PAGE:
Brits committed to holiday but struggling to switch off, reveals

Brits committed to holiday but struggling to switch off, reveals

The majority of Britons have no plans to sacrifice their holidays despite increasing economic pressures.

But British travellers will often take work with them when they are away due to pressures on their jobs, according to a new global study.

Nations are feeling the pressure of work with 54% of Spaniards, 43% of Italians and 44% of French having cancelled or postponed holidays due to work compared to just 22% in Holland. To date 30% of Britons and 33% of Germans have been similarly affected.

The ‘Vacation Deprivation’ poll by Expedia found that 41% of Italians and 31% of Spaniards claim they cannot plan their holiday in advance because it depends on the economy, compared to 18% of Britons, 10% of Germans and just 8% of Dutch.

The UK showed one of the highest percentages of those planning to take more holidays, with 13% aiming to take more, 70% about the same and only 10% planning to take less.

Across Europe, most people plan to take the same amount with the highest proportion of those planning to take less being in Italy and Ireland, but even in these nations less than 1 in 5 plan to take less, according to the study of 7,000 people across 20 countries.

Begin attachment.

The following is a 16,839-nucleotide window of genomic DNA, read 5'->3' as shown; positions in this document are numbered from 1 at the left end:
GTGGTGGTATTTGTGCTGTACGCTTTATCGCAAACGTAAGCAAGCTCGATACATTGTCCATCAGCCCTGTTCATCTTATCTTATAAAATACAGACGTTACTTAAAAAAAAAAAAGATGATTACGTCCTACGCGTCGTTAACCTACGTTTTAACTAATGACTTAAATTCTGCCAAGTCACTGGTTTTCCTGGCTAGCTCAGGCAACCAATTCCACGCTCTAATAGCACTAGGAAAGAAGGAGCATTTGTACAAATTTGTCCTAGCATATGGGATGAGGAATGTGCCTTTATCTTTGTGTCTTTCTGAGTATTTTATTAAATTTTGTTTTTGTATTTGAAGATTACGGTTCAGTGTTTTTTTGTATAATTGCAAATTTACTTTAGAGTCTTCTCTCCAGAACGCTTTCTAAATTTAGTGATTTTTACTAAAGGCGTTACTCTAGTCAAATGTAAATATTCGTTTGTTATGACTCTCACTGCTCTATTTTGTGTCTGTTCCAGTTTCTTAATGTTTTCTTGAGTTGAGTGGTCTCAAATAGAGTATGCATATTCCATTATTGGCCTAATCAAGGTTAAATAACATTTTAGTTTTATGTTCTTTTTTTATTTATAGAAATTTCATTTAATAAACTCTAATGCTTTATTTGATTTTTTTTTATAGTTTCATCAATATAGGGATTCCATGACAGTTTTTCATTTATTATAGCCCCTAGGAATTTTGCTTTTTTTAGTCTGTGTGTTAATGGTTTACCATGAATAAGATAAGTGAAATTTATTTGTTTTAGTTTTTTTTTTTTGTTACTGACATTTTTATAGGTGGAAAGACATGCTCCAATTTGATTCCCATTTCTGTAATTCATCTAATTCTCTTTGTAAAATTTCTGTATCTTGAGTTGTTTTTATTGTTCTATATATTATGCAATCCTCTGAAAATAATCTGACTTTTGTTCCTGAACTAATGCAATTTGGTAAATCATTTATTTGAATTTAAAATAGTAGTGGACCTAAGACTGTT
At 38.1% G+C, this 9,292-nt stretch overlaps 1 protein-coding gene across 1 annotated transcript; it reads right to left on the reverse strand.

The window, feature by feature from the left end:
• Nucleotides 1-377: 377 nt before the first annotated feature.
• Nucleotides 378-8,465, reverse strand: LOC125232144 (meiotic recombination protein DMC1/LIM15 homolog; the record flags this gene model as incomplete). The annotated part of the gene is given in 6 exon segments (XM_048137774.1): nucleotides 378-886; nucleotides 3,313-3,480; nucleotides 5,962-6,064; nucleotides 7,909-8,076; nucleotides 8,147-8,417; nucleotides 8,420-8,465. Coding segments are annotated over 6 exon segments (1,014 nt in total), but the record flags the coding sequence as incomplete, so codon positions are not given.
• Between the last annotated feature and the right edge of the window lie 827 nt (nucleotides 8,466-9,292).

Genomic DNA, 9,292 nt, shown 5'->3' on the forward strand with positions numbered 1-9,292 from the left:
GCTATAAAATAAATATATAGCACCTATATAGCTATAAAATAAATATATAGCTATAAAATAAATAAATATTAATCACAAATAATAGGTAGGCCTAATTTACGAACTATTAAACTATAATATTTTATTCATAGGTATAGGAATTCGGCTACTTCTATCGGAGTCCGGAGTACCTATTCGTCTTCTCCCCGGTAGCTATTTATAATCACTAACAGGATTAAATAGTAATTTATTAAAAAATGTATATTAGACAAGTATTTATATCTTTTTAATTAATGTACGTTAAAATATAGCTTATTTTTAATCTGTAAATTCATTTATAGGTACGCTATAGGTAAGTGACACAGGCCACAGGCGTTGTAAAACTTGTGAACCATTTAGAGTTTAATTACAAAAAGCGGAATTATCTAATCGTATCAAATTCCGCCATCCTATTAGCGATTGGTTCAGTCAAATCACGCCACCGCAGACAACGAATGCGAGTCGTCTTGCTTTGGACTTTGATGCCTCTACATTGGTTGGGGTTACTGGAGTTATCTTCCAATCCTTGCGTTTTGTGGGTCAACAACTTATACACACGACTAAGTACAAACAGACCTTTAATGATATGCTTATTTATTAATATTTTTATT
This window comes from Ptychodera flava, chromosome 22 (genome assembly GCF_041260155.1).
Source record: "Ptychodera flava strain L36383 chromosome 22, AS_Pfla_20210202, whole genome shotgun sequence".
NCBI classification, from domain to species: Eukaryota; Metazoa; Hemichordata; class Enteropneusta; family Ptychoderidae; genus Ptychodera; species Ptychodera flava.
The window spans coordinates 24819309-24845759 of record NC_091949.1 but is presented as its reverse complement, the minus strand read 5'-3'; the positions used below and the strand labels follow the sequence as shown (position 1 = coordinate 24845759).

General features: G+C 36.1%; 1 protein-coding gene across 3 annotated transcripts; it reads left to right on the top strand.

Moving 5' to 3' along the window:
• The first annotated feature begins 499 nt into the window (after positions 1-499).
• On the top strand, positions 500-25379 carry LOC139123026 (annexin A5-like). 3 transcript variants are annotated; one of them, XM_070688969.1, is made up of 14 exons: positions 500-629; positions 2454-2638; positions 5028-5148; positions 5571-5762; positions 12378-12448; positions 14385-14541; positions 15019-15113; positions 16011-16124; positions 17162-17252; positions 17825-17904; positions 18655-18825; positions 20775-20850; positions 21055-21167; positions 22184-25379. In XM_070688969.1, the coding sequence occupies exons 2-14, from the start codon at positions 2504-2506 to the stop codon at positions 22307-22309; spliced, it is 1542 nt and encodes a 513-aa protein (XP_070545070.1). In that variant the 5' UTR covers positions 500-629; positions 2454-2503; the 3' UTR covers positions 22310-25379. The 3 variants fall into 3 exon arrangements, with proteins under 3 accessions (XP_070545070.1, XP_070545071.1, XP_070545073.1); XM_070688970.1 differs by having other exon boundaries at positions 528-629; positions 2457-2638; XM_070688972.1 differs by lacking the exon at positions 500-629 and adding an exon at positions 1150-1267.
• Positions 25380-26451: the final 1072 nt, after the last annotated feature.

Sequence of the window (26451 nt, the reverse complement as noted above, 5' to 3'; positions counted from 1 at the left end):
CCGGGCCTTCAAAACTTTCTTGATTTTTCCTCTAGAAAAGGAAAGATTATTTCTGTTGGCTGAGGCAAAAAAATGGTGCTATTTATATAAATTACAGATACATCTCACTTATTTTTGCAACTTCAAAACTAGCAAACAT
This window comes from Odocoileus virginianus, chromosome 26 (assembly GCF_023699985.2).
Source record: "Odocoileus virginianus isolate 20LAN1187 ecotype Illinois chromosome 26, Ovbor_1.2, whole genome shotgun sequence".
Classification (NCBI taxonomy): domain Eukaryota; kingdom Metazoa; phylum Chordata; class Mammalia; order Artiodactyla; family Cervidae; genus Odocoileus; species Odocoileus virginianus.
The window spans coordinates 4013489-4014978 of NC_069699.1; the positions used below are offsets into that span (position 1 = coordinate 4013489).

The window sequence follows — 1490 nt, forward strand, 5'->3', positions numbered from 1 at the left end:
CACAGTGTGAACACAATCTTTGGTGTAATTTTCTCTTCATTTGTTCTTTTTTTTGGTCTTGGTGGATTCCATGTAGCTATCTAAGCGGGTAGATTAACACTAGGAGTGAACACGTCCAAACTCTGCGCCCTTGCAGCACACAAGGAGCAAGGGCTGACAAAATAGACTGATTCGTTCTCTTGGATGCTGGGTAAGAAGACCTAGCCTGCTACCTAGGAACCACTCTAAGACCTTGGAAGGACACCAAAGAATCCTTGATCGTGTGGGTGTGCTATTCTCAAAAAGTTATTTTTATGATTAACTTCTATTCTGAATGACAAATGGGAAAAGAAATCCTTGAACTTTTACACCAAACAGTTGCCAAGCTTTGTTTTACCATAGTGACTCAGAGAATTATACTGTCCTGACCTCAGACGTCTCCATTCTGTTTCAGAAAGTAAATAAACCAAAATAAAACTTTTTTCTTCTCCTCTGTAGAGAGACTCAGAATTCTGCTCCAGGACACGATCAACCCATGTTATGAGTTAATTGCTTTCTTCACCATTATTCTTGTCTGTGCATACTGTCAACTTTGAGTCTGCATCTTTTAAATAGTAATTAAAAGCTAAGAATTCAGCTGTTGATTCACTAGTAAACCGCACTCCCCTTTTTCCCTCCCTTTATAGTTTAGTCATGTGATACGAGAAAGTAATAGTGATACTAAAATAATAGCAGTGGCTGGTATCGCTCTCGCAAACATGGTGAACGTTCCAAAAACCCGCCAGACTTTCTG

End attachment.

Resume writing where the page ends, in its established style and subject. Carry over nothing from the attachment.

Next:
But half of British holidaymakers remain available for work matters when on holiday. And Brits were more concerned by the pressure of work, with 1 in 4 citing work pressures as a reason not to use their full holiday allowance.

Whether it’s checking in a couple of times, or updating the office daily, people are finding it hard to switch off and men lead the way with 57% checking their work emails on holiday, compared to 44% of women.

With 25 days annual holiday granted on average by British employers, Brits receive almost twice the number of holiday days as other nations such as Japan and South Korea – with 11 days and 10 days respectively – while the US and Singapore receive only 14 on average.

In stark contrast to other global regions, in general, Europeans have no plans to give up their holiday. The notable exception is Italy, where people are sacrificing 7 days holiday. Globally, Italy ranks third in the percentage of holiday they sacrifice (25%), following Japan (55%) and South Korea (30%), the research found. managing director Andy Washington said: “We believe that holidays are an essential part of a healthy work life. Our role in providing great travel to people around the world has taught us that attitudes towards holidays can vary enormously.

“In America, holidays tend to be viewed as a guilty pleasure, while workers in Asia tend to take only a handful of days off every year and spend them secretly checking emails.”

He added: “Holidays should be there to give you a chance to relax and recharge, helping to boost our productivity when we return to work, but it seems it is increasingly hard to leave work behind.

“Planning ahead is not only a good way to manage your workload and take a complete break, but it also ensures you get better value and more choice when booking your break.”

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